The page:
Rare Earth Element Deposits in the Southeast Mojave Desert

Science Center Objects

In an effort to better understand domestic resource potential, the USGS is investigating the genetic relationship among three rare earth element deposits in the southeast Mojave Desert: Music Valley (Pinto Mountains, California), Thor (New York Mountains, Nevada), and the world-class rare earth element deposit at Mountain Pass, California. Such a combined study would significantly improve our knowledge of rare earth element deposits in this unusual extensional terrane that includes the largest rare earth element deposit in the U.S.

Clark mountain range

Clark Mountain Range, California. View northwestward.

(Credit: Kevin M. Denton, U.S. Geological Survey. Public domain.)

Science Issue and Relevance 

As a result of the increasingly high-demand for rare earth elements in emerging technologies and the reduction of rare earth element exports from China, there is a growing national focus on rare earth element deposits. In an effort to better understand domestic resource potential, the USGS is investigating the genetic relationship among three rare earth element deposits in the southeast Mojave Desert: Music Valley (Pinto Mountains, California), Thor (New York Mountains, Nevada), and the world-class rare earth element deposit at Mountain Pass, California. Such a combined study would significantly improve our knowledge of rare earth element deposits in this unusual extensional terrane that includes the largest rare earth element deposit in the U.S.

Methodology to Address Issue

Research focuses on understanding one of the largest carbonatite deposits in the world and the search for similar deposits in the surrounding permissive Proterozoic terranes of southeast California. Knowledge gained will fill gaps in our understanding of the nature, structure, age, and genesis of these unusual rare earth element deposits. Typical studies include gravity, magnetic, electromagnetic, radiometric, possibly LiDAR, and gravity gradiometry methods. Carbonatite deposits typically have prominent geophysical signatures that include gravity, magnetic, and radiometric anomalies. In addition, geophysical studies may yield insights on through-going or possibly reactivated geologic features that might control these mineral deposits. Thus, an investigation of these unusual rare earth element deposits will likely provide new insights on their setting and genesis. These methods and techniques are applicable to the investigation of other domestic or global rare earth element deposits.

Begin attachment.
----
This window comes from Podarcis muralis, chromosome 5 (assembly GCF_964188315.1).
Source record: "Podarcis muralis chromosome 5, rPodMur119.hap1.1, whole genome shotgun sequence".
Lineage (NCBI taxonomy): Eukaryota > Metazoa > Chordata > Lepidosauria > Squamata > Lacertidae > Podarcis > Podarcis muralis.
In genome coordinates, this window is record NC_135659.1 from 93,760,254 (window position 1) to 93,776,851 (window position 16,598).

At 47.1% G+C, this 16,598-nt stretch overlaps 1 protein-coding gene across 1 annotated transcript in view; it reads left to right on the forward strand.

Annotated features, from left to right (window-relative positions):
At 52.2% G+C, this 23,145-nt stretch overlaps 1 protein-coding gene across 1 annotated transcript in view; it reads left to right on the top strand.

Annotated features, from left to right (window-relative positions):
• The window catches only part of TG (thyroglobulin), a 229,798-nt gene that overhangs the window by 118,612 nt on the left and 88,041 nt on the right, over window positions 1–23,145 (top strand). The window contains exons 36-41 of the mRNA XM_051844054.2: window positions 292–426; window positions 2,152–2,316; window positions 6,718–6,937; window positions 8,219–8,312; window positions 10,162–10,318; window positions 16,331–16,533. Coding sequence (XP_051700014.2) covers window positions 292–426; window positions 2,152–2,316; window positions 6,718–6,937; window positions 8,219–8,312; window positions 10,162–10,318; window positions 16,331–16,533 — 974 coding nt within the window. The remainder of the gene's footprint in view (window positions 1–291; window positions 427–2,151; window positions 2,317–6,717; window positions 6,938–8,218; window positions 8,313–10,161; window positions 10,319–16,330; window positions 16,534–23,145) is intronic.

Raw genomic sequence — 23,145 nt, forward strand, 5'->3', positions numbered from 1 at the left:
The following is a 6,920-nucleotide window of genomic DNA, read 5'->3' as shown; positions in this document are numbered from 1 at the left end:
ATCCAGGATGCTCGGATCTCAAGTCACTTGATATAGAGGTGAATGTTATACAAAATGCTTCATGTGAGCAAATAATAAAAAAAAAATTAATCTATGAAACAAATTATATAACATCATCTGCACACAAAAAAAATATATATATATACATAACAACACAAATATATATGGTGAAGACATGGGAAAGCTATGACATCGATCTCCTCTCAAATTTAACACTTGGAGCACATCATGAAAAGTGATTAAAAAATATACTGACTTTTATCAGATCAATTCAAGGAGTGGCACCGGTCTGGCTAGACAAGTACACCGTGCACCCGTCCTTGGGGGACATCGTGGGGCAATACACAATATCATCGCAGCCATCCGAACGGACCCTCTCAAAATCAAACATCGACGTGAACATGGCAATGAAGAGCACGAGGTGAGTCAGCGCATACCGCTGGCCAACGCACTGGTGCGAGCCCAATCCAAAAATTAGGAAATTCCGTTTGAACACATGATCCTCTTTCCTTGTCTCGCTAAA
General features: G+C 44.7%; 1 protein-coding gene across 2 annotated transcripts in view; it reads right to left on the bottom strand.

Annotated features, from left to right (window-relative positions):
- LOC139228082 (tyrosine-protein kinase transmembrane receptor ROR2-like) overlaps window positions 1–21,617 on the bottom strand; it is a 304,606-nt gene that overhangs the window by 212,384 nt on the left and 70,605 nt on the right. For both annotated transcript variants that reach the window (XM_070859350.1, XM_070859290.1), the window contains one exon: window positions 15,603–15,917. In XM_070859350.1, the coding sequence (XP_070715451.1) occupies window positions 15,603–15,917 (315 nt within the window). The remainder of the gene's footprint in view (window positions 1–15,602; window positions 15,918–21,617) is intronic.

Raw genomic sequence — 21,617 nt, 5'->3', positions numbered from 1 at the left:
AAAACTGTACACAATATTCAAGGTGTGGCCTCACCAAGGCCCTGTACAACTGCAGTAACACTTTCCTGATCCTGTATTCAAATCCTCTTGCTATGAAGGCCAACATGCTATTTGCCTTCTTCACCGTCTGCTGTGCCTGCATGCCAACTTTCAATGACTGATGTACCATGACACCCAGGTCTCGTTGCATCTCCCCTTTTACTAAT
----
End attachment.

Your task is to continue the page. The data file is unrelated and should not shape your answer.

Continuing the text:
gravity map Mojave Desert

Isostatic gravity map of the eastern Mojave Desert study area, California and Nevada. Black circle, gravity station; bold gray line, Mojave National Preserve. From Denton and Ponce, 2016.

(Public domain.)

  • Geophysical Investigations
    We will conduct gravity, magnetic, radiometric, and magnetotelluric investigations of the southeast Mojave Proterozoic terrane for possible rare earth element deposits. In particular, we plan to integrate studies of the Mountain Pass deposit (Ponce et al., 2013; Denton et al., 2014) with results from the Music Valley and Thor deposits and determine their relationship to hydrothermal alteration events that encompassed the region.
     
  • Geologic Investigations
    We will conduct detailed geologic mapping of the Mountain Pass and surrounding area to determine the lithotectonic framework and alteration history of the region by completing the Proterozoic parts of the Mescal Range and Clark Mountain 7.5’ quadrangles. These studies will be integrated with past geologic studies at the Thor deposits to derive a comprehensive geologic, structural, and alteration history of greater Ivanpah Valley region. We will study and integrate the geologic mapping of the Music Valley and Thor rare earth element deposits and evaluate patterns of intrusion and alteration.
     
  • Geochronology / Geochemistry Investigations
    We will use high-resolution analytical tools (electron microprobe, SEM, SHRIMP-RG, SIMS) to obtain geochemical, isotopic and geochronologic measurements within melt inclusions. Analyzing sequentially trapped melt inclusions along U-Pb dated core to rim zircon growth domains will allow reconstruction of discrete time slices in magmatic evolution that would be impossible to resolve through time-integrated whole-rock records. These new age data, trace-element characteristics, and isotopic fingerprinting can map the various stages of regional alteration and make a new geochemical template for the formation of these rare earth element deposits.
     
  • Remote Sensing Investigations
    We will use AVIRIS, HyTES and WorldView-3 in conjunction with a regional ASTER mineral map (Mars, 2014) to map carbonatites and minerals typically associated with hydrothermally-altered rocks such as alunite, kaolinite, sericite (white mica), chlorite-epidote, and hematite-goethite at Mountain Pass, Thor, and Music Valley in the southeast Mojave Desert. Spectral measurements of rare earth element-bearing minerals indicate that subtle variations in the shapes and wavelength positions of individual Lanthanide element absorptions are controlled by mineralogy (Swayze et al., 2013). Analytical results will be used to create mineral maps of rare earth element-bearing mineral phases.